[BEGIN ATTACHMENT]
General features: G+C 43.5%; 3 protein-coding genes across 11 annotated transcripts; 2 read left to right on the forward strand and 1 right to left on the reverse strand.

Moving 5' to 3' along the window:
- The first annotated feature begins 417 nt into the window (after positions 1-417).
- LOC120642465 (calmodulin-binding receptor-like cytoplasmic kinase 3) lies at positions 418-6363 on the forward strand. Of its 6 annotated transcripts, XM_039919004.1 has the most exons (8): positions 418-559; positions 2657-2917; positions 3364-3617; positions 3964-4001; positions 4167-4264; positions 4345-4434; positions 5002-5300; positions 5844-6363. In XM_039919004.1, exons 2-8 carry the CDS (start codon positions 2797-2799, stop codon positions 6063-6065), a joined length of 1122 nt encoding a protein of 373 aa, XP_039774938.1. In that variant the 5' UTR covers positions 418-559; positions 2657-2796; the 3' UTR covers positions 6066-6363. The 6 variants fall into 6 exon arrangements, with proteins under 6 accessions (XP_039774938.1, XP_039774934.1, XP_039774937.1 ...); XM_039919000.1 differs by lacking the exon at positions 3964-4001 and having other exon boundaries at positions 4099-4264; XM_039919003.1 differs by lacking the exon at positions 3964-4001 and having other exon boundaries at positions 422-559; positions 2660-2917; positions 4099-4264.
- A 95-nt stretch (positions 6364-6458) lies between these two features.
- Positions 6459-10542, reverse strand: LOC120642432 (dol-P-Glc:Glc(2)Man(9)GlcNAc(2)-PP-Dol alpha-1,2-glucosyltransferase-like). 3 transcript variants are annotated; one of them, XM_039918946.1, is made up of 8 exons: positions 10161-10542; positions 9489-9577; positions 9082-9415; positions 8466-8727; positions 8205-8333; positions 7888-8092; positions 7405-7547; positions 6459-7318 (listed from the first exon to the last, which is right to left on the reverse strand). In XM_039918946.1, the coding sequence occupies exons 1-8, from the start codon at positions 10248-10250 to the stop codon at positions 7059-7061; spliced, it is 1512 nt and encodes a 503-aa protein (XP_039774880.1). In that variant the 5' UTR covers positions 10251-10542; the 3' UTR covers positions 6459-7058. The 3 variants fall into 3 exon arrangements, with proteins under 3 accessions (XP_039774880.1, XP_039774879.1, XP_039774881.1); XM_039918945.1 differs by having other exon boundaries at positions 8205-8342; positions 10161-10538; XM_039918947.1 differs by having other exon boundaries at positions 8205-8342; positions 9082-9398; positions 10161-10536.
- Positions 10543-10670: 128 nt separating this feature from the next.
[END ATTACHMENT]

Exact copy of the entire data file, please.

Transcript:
General features: G+C 43.5%; 3 protein-coding genes across 11 annotated transcripts; 2 read left to right on the forward strand and 1 right to left on the reverse strand.

Moving 5' to 3' along the window:
- The first annotated feature begins 417 nt into the window (after positions 1-417).
- LOC120642465 (calmodulin-binding receptor-like cytoplasmic kinase 3) lies at positions 418-6363 on the forward strand. Of its 6 annotated transcripts, XM_039919004.1 has the most exons (8): positions 418-559; positions 2657-2917; positions 3364-3617; positions 3964-4001; positions 4167-4264; positions 4345-4434; positions 5002-5300; positions 5844-6363. In XM_039919004.1, exons 2-8 carry the CDS (start codon positions 2797-2799, stop codon positions 6063-6065), a joined length of 1122 nt encoding a protein of 373 aa, XP_039774938.1. In that variant the 5' UTR covers positions 418-559; positions 2657-2796; the 3' UTR covers positions 6066-6363. The 6 variants fall into 6 exon arrangements, with proteins under 6 accessions (XP_039774938.1, XP_039774934.1, XP_039774937.1 ...); XM_039919000.1 differs by lacking the exon at positions 3964-4001 and having other exon boundaries at positions 4099-4264; XM_039919003.1 differs by lacking the exon at positions 3964-4001 and having other exon boundaries at positions 422-559; positions 2660-2917; positions 4099-4264.
- A 95-nt stretch (positions 6364-6458) lies between these two features.
- Positions 6459-10542, reverse strand: LOC120642432 (dol-P-Glc:Glc(2)Man(9)GlcNAc(2)-PP-Dol alpha-1,2-glucosyltransferase-like). 3 transcript variants are annotated; one of them, XM_039918946.1, is made up of 8 exons: positions 10161-10542; positions 9489-9577; positions 9082-9415; positions 8466-8727; positions 8205-8333; positions 7888-8092; positions 7405-7547; positions 6459-7318 (listed from the first exon to the last, which is right to left on the reverse strand). In XM_039918946.1, the coding sequence occupies exons 1-8, from the start codon at positions 10248-10250 to the stop codon at positions 7059-7061; spliced, it is 1512 nt and encodes a 503-aa protein (XP_039774880.1). In that variant the 5' UTR covers positions 10251-10542; the 3' UTR covers positions 6459-7058. The 3 variants fall into 3 exon arrangements, with proteins under 3 accessions (XP_039774880.1, XP_039774879.1, XP_039774881.1); XM_039918945.1 differs by having other exon boundaries at positions 8205-8342; positions 10161-10538; XM_039918947.1 differs by having other exon boundaries at positions 8205-8342; positions 9082-9398; positions 10161-10536.
- Positions 10543-10670: 128 nt separating this feature from the next.